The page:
The project concerns the development, analysis, refinement and testing of efficient numerical algorithms for the solution of algebraic eigenvalue problems and of systems of linear equations arising from a variety of applications. The PI's research is concentrated on the following two classes of problems: 1. Interior eigenvalues of generalized non-Hermitian eigenvalue problems. These arise in many scientific and engineering applications, such as stability analysis of steady flows of incompressible fluid and evaluation of passivity in control systems and circuit networks. 2. Sequences of linear systems of equations. These arise, e.g., in iterative methods for nonlinear problems, such as inexact Newton's method for Riccati equations, inexact eigenvalue algorithms, and interior-point methods for convex optimization. A goal of the project is the development of rapidly convergent and robust Krylov subspace methods to efficiently solve both classes of problems. For the first class of problems, this entails the study of convergence properties, subspace expansion and extraction, and preconditioning techniques that take advantage of the structure of the problems. For the second problem class, the aim is to reduce the iteration counts and computational effort needed for the solution of each linear system by using a properly recycled subspace obtained from the iterative solution of a preceding linear system in the sequence. The study of both problem classes also entails extensive computational experimentation on benchmark problems.

The problems to be studied in this project include the efficient computation of a group of eigenvalues and the solution of sequences of linear systems. Eigenvalue calculations include analysis of vibration frequencies in structures including buildings, to make sure, for example, that they are far from the earthquake band. Fast algorithms for generalized eigenvalue problems also contribute to the design and analysis of electronic integrated circuit and micro-electro-mechanical systems (MEMS), and the detection of potential presence of turbulent fluid flows. Efficient solution of a sequence of linear systems facilitates modeling of fatigue and fracture via finite element analysis, and the stability analysis of linear systems through the solution of Riccati equations. The two problems mentioned are fundamental in the field of numerical linear algebra as well as many relevant areas such as fluid and solid mechanics, system and control theory, and numerical optimization. Although numerical algorithms have been developed and studied for some of these problems, efficient solution of large-scale applications remains a major computational challenge. Development and refinement of these computational methods have potential broader impact in engineering and science.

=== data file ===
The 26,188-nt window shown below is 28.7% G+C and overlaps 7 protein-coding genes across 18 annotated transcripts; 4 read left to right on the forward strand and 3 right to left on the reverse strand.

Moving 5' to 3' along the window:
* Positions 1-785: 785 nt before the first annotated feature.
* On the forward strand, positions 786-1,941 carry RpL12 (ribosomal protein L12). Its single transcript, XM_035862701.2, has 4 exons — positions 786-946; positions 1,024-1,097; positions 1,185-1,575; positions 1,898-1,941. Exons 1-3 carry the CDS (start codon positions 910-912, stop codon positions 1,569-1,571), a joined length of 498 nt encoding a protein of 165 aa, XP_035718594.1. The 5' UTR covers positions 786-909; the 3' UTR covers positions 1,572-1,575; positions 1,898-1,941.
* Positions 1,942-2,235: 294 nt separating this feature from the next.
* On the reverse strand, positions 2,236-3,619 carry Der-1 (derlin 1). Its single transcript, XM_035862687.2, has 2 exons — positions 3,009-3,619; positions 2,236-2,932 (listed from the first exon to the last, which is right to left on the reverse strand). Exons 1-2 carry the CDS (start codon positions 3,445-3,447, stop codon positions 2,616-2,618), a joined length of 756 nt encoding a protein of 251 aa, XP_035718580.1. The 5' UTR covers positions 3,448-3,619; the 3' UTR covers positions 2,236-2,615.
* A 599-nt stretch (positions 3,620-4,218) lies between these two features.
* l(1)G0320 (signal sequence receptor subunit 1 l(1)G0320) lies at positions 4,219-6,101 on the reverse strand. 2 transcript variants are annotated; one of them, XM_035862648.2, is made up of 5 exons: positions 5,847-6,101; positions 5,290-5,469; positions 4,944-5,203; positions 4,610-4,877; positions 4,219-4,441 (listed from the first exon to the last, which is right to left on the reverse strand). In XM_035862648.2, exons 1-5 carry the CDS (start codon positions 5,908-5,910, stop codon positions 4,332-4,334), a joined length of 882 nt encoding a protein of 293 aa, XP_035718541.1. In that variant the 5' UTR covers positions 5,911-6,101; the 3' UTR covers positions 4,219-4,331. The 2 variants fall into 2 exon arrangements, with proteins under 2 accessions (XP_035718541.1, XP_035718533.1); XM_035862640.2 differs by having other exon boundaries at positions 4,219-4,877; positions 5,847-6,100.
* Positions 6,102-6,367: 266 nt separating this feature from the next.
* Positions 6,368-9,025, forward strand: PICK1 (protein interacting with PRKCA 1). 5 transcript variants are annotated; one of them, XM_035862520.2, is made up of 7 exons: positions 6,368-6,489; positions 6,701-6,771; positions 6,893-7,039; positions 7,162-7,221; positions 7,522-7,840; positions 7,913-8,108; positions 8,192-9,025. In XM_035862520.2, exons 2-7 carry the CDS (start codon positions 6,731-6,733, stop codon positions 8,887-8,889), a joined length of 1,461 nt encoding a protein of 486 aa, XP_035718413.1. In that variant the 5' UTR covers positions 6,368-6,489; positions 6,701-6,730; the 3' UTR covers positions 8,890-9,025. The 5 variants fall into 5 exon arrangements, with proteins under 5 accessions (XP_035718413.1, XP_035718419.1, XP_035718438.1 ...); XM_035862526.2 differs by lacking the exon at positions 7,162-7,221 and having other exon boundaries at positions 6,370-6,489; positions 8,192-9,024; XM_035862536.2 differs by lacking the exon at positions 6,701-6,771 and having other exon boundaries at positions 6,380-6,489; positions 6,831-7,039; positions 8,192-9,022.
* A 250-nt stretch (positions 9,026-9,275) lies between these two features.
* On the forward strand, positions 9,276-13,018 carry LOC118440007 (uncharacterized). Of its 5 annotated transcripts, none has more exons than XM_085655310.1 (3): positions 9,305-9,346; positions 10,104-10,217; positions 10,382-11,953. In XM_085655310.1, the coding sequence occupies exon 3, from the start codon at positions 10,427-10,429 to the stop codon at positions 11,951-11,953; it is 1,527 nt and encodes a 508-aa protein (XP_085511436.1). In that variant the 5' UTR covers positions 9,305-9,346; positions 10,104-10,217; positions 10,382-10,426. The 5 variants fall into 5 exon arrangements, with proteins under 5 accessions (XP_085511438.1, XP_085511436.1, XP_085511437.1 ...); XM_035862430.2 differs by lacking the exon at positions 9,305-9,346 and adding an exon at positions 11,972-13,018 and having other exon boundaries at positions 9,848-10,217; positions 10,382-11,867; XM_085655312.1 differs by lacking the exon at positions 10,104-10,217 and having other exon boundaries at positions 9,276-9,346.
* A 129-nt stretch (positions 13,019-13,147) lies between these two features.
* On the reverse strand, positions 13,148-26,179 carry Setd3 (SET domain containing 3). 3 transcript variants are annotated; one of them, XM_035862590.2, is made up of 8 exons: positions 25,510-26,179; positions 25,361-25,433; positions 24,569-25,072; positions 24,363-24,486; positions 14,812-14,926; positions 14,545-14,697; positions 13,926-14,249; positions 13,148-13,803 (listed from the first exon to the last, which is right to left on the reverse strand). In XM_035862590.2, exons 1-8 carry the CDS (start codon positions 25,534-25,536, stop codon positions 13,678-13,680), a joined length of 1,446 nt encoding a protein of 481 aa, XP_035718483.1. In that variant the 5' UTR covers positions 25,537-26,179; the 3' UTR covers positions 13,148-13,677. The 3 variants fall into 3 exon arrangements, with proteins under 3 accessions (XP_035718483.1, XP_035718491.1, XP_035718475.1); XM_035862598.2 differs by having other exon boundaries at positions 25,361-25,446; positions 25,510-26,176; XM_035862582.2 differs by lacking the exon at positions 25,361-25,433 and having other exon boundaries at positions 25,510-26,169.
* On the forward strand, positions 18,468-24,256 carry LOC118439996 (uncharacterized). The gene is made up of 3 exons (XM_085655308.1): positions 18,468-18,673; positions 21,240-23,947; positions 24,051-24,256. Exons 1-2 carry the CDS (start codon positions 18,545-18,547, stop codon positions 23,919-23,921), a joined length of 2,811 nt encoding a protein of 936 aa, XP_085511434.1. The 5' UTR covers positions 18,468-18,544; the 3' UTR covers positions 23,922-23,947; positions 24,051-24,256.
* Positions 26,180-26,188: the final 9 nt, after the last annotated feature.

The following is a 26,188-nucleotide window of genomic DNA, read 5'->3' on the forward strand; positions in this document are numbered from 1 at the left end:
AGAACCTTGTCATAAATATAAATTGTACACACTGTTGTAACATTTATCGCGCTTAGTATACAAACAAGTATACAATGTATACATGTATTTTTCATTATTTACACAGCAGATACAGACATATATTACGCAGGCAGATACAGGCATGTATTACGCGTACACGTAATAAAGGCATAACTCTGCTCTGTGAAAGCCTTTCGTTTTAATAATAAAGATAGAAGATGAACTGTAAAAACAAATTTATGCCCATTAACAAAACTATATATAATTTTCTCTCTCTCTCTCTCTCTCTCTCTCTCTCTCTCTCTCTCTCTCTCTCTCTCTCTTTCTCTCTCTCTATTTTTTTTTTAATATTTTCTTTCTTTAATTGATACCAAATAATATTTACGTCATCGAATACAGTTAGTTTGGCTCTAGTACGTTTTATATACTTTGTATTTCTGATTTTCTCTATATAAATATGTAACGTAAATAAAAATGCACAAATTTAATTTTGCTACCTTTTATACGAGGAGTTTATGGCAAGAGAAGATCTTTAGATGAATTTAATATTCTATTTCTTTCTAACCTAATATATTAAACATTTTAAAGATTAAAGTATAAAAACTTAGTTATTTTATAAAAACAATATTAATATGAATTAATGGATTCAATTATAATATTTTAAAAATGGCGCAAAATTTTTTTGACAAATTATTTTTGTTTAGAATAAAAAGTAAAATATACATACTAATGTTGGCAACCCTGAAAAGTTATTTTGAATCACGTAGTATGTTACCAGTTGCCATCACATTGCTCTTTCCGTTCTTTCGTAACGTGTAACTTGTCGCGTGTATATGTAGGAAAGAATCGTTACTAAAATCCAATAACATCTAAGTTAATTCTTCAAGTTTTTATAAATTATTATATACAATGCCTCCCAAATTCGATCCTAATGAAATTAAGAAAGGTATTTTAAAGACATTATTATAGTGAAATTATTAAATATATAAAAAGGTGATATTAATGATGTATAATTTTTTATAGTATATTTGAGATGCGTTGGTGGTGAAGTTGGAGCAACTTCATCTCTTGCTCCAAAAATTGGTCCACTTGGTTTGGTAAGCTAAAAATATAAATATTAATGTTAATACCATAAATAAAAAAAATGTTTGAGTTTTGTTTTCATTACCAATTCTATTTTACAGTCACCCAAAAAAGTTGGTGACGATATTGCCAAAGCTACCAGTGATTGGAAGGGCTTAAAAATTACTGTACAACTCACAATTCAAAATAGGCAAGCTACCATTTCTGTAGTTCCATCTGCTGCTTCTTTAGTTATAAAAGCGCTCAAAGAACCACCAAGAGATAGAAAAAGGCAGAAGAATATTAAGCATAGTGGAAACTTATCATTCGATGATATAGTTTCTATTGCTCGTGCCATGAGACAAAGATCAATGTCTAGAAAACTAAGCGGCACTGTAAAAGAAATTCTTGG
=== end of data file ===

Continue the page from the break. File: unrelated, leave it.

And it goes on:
Project Report

Eigenvalue problems refer to the problem of finding privileged frequencies, and the corresponding structures that are associated with those frequencies. For example, the design of railroad tracks and railroad cars to minimize the noise. For detailed calculations one needs to apply specialized algorithms. In this project, new and existing algorithms were studied. In particular, it was shown under which mathematical circumstances, these methods can converge faster to the desired solutions. Another aspect of this project concerned the study of certain iterative methods for the solution of linear systems. Linear systems are ubiquitous in science and engineering. The most widely used iterative methods require too much computational storage. An alternative method for a particular class of systems (nearly Hermitian) requiring less storage was studied, and shown to be unstable. An alternative stable algorithm was then proposed and analyzed. One way to reduce the storage requirements of these iterative methods is to save information from a solution of a previously solved system, for example, a system with the same coefficient matrix, or one with a coefficient matrix close in some sense to that of the current system. This approach is called "recycling," and has been shown to be efficient in many circumstances. In this project, this idea was explored for sequences of shifted linear systems, which occur, for example in quantum chromodynamics and in certain problems arising in control.

National Science Foundation (NSF)
Division of Mathematical Sciences (DMS)
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Junping Wang
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Temple University
United States
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